News Story

WMU Professor Responds To Claims He Is Not Pro-School Choice In Education

Western Michigan University professor Gary Miron

Editor's note: Gary Miron is a professor at Western Michigan University who is quoted by the mainstream media about charter school issues in Michigan and around the country. Michigan Capitol Confidential recently questioned a Michigan Radio story headline that described Miron as "pro-school choice" in regards to public education.

Miron provided his response below:

I would not call myself an advocate or opponent of school choice. I am a professional evaluator and “I call them as I see them” or more specifically I call them based on empirical evidence.

I teach and prepare doctoral students to be professional evaluators and they all learn the importance of rigor and clear methods that facilitate the ability to replicate and verify. These are things I value.

You will see in my research and evaluations clear details on methods, including limitations. Replicating or verifying our findings should be easy if you wish to delve into this. If you have any questions about the evaluations I have conducted for state education agencies, or the research I have conducted for the U.S. Department of Education, various foundations, and European research councils, please let me know. I will be happy to answer questions or assist when possible.

I believe Michigan Radio indicated that I was “pro school choice” because of many of my statements in the interview. If you check into my body of scholarship — including the many state evaluations of charter schools I led — you will find a few of the most positive state evaluations that favor charter schools.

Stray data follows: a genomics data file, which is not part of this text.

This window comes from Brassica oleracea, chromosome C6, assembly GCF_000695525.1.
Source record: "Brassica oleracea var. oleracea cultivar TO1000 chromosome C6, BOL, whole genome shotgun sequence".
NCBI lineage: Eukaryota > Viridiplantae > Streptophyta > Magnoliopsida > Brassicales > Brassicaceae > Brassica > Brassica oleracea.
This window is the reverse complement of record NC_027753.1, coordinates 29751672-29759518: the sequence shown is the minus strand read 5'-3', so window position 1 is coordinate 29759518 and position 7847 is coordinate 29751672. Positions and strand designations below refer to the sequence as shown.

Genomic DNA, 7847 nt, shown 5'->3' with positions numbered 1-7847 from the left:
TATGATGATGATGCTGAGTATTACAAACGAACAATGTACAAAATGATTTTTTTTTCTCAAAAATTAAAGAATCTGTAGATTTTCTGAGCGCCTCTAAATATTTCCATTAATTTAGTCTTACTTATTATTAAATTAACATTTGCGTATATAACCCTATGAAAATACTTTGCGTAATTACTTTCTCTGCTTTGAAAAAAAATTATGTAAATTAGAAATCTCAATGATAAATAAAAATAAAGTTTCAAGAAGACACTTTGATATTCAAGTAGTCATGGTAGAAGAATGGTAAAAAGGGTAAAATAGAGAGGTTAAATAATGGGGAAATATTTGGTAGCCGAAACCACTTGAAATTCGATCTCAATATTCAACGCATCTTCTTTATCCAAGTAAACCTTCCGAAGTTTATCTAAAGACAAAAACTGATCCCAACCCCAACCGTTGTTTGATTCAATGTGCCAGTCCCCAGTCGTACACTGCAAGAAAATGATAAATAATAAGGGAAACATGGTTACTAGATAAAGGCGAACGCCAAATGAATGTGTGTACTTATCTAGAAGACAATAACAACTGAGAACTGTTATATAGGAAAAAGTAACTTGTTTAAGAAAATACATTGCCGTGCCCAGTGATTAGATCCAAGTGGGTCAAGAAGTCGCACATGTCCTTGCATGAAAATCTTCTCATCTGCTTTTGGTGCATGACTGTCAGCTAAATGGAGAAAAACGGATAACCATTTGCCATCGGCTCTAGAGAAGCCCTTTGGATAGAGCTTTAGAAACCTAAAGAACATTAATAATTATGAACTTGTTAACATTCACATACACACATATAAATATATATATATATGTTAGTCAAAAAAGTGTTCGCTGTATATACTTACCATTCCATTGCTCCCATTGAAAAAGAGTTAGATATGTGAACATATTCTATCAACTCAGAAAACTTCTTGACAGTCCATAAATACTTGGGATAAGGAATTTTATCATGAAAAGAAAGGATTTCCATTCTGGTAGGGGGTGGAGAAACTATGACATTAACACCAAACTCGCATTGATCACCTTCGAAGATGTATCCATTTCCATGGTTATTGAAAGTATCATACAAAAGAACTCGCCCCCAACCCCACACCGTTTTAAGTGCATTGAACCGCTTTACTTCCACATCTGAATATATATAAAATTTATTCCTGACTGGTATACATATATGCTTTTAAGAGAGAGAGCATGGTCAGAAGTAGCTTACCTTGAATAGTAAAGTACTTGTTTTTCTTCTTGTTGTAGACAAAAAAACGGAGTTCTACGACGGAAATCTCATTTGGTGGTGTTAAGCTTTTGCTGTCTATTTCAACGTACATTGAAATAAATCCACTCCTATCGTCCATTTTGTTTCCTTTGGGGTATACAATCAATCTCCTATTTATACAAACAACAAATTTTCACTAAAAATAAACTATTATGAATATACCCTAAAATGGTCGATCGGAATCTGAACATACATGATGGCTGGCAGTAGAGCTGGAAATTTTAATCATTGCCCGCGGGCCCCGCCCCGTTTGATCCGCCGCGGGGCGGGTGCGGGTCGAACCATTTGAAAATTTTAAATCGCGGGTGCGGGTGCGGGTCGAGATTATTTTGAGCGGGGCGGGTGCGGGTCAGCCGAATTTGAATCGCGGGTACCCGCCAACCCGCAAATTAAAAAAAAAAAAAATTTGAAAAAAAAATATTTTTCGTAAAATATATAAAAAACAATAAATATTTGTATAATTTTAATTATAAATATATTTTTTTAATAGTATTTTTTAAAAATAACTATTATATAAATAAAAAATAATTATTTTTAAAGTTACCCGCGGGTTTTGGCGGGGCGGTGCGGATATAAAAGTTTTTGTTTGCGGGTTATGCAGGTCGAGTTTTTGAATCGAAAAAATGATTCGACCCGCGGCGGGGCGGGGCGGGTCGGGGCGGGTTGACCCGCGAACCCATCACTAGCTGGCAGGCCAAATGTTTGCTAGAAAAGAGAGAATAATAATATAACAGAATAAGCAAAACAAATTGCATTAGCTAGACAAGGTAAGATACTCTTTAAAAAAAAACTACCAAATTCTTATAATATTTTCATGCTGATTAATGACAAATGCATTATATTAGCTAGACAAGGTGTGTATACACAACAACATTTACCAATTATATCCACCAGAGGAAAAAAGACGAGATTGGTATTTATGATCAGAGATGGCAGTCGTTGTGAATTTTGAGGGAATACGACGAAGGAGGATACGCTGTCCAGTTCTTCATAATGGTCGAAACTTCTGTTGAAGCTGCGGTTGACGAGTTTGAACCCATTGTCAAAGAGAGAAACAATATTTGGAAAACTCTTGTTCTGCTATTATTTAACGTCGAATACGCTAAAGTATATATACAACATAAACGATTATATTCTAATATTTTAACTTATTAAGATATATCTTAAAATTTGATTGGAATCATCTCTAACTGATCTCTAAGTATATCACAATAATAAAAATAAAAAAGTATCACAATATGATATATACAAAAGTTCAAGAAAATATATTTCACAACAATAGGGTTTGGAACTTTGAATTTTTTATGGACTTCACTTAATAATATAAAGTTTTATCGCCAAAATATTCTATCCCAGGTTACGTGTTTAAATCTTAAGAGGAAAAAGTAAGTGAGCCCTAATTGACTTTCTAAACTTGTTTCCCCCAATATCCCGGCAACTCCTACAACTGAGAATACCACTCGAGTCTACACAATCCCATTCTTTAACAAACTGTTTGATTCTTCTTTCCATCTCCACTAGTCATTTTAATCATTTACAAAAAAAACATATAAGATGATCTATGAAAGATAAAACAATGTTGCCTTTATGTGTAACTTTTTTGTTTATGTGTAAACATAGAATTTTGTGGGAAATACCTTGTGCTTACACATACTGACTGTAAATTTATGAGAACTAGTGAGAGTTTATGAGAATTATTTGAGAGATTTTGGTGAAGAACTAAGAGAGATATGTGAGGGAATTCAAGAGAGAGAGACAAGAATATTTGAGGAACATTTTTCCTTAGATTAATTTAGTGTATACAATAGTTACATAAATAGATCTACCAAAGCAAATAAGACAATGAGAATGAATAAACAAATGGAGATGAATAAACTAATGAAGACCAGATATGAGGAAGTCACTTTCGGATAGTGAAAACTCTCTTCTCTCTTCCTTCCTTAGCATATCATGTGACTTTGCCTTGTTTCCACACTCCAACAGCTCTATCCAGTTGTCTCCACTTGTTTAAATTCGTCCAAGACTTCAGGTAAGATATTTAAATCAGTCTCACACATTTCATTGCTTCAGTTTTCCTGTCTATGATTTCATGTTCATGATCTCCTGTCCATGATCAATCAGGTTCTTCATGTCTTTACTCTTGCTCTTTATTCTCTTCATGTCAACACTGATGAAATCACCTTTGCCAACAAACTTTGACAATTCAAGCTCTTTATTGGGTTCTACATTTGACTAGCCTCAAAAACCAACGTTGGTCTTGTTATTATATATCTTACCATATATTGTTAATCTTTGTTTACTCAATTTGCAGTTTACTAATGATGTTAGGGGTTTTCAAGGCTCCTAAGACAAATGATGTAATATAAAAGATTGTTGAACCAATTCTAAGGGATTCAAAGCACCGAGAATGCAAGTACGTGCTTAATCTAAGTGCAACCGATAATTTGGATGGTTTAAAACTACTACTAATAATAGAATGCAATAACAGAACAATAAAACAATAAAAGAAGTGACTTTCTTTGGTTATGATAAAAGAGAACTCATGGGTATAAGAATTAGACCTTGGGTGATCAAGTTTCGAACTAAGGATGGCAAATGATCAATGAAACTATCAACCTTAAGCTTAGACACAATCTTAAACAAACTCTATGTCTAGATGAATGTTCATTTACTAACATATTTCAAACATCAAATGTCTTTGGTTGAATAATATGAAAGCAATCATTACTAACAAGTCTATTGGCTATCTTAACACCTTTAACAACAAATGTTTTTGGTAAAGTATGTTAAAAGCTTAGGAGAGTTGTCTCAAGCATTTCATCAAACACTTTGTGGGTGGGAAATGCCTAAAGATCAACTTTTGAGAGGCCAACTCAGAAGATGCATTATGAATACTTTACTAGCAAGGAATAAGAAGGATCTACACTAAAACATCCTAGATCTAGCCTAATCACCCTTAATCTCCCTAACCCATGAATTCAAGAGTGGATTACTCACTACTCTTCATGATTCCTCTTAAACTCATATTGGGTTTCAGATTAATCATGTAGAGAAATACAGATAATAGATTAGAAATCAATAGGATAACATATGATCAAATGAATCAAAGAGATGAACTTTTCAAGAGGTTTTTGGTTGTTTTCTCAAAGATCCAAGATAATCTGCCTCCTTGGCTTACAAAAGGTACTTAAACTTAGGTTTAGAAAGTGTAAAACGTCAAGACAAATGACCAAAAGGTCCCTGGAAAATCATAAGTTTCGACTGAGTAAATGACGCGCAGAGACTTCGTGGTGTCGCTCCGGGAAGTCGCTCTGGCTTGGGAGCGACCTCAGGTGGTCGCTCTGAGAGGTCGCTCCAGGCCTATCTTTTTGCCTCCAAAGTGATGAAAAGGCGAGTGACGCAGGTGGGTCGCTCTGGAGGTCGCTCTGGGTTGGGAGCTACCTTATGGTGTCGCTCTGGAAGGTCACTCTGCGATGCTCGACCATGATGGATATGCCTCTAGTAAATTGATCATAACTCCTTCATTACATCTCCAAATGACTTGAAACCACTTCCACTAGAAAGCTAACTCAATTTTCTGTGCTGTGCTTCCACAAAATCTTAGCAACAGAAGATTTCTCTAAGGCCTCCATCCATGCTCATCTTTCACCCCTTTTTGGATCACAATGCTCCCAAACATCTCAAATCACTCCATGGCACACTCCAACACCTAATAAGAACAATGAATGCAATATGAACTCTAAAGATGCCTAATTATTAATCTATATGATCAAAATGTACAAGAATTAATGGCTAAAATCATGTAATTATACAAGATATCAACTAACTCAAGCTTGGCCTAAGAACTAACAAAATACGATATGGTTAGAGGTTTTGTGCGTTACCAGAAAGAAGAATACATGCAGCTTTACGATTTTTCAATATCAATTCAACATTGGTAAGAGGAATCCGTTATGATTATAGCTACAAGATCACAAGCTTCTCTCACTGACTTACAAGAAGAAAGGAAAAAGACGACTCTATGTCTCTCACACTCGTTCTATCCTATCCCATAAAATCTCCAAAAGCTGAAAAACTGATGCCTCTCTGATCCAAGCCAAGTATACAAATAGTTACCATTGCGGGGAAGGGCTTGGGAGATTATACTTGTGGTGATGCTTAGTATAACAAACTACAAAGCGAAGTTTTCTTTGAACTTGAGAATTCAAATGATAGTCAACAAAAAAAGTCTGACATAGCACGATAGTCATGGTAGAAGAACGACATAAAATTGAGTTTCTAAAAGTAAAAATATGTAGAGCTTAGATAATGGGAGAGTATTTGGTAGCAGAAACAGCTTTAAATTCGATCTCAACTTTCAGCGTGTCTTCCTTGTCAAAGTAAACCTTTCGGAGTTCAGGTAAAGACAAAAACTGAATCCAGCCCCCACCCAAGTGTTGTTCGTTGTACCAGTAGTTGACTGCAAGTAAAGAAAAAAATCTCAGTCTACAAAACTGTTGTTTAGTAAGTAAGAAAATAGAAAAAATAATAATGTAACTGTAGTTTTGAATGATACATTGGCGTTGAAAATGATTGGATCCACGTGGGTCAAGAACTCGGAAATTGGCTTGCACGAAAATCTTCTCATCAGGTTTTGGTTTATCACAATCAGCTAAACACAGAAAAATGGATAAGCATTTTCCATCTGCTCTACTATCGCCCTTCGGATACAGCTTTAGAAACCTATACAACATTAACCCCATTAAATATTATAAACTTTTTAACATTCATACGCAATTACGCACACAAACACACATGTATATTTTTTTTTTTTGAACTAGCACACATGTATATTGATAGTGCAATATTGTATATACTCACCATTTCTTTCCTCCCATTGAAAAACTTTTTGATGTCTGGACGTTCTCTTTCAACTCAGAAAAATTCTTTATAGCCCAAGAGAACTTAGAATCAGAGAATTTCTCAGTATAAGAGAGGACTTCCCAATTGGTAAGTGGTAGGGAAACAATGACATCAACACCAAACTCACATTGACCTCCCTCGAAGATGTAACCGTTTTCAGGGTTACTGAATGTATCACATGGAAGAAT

Unfortunately for advocacy groups, I also have some evaluations that indicate that charter schools are not living up to the articulated objectives, this includes the evaluations I conducted for the Michigan Department of Education.

By the way, If you dig back far enough, you will even see that I was involved in starting a private voucher school in Sweden. The school is still operating and is quite successful. School choice can work if it’s properly designed and implemented. I also taught at a school in Michigan’s Upper Peninsula in the mid-1980s that converted to a charter school in the 1990s, a decision I certainly supported.

I judge school reforms based on their outcomes, not based on hypothetical or ideological arguments. I hope you can accept and understand this. To be clear, I am an advocate of school reforms that work and pursue the objectives set for them.